Written by Alan Ng
Edited by Jeff Leung
Photography by Patrick Giang
Within street culture, your attitude within the game acts as an important role on building your identity and persona. The level of aggressiveness that one sets upon himself makes a difference
in their career and changes the external views of this particular individual. In this editorial, comparisons will be made between the two groups of people in the scene; one that welcomes friendliness, and the other that brings about hatred.
Being nice and humble are good traits to have for people starting up in the scene. Whether you are learning how to DJ, sing, design, dance, or skate, people will be more than likely to give you a hand and some guidance when you present yourself with that positive attitude. Chances and opportunities of collaborating with artists within your field also increase. It is almost like being a part of a community where there is always room for someone new to step into the scene.
Despite the fact that all the gains mentioned above are from being friendly in the scene, friendliness also leads to many issues that in a sense affect both the individual and the people he surrounds himself with. When people are being friendly to each other, often times the question of honestly comes into play. While you can still be honest about their craft to your peers, it does not have the same effect as a rival attacking you about your weaknesses. These friendly reminders solely act as advices, and do not become fuel to power one’s desire to up their game. For people acting as mentors for new people, the fact that you are putting your time and effort into assisting them is great; however, it is hard to lead everyone and the danger of implying too much of your style or identity into their craft is always a risk. You would not want someone to be simply a shadow of your talents, but an emerging talent that has their own original character and skill sets.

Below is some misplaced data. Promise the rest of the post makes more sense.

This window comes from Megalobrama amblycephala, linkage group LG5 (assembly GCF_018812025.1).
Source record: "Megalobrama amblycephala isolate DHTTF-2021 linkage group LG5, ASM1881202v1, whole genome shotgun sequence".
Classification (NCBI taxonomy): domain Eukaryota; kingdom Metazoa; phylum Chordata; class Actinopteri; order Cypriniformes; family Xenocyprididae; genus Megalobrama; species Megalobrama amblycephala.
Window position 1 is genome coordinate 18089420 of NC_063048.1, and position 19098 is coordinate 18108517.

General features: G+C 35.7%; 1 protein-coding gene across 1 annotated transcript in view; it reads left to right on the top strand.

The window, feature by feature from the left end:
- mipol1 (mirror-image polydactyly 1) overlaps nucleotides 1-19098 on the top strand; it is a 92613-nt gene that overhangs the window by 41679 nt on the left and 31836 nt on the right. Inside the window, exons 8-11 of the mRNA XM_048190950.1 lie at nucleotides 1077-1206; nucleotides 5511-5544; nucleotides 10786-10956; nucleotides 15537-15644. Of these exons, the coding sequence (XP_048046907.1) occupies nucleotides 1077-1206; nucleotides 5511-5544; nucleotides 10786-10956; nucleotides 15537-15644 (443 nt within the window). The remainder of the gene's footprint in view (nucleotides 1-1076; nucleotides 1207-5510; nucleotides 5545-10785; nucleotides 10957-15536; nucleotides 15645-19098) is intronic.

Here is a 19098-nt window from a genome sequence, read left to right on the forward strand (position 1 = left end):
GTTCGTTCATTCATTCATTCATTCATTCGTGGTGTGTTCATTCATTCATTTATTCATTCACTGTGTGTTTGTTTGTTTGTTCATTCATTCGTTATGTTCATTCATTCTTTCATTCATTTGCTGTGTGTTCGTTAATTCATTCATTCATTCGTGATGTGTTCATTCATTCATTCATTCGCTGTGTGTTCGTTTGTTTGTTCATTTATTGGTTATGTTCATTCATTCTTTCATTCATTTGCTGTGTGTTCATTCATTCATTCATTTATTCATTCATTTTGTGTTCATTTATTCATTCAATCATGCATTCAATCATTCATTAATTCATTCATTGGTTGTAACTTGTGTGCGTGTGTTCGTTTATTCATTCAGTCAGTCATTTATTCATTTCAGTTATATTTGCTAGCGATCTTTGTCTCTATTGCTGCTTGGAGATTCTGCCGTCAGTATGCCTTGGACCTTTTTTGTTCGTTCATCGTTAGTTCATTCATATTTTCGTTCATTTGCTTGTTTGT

Sparks of hatred fuel individuals and allows them to become stronger under the harsh conditions of constant criticism and truthful insight in regards to the stages of their career. Not only do these cases allow individuals to take in negative comments, but quickly able to polish on their weaknesses. Being unfriendly does not mean that you are hostile to everyone else, but you only choose a select few to work with. This allows you to build a better close-knit community rather than out sourcing and searching for new people to work with all the time. Being aggressive and hostile to your rivals allows the competitive spirit to increase and creates an overall sense of urgency to constantly step up the game. Putting down or mocking others, allow people to see that you have nothing to hide, and are willing to state your truthful opinion about others in the scene. Needless to say, love and hate within the scene is prominent but it seems there’s much more friendliness around the block nowadays. A balance between the two would be nice, and the understanding of how hate or negativity can fuel growth in the long-run is crucial for any talent in the scene to perhaps allow them to become someone better than their friendly neighbours.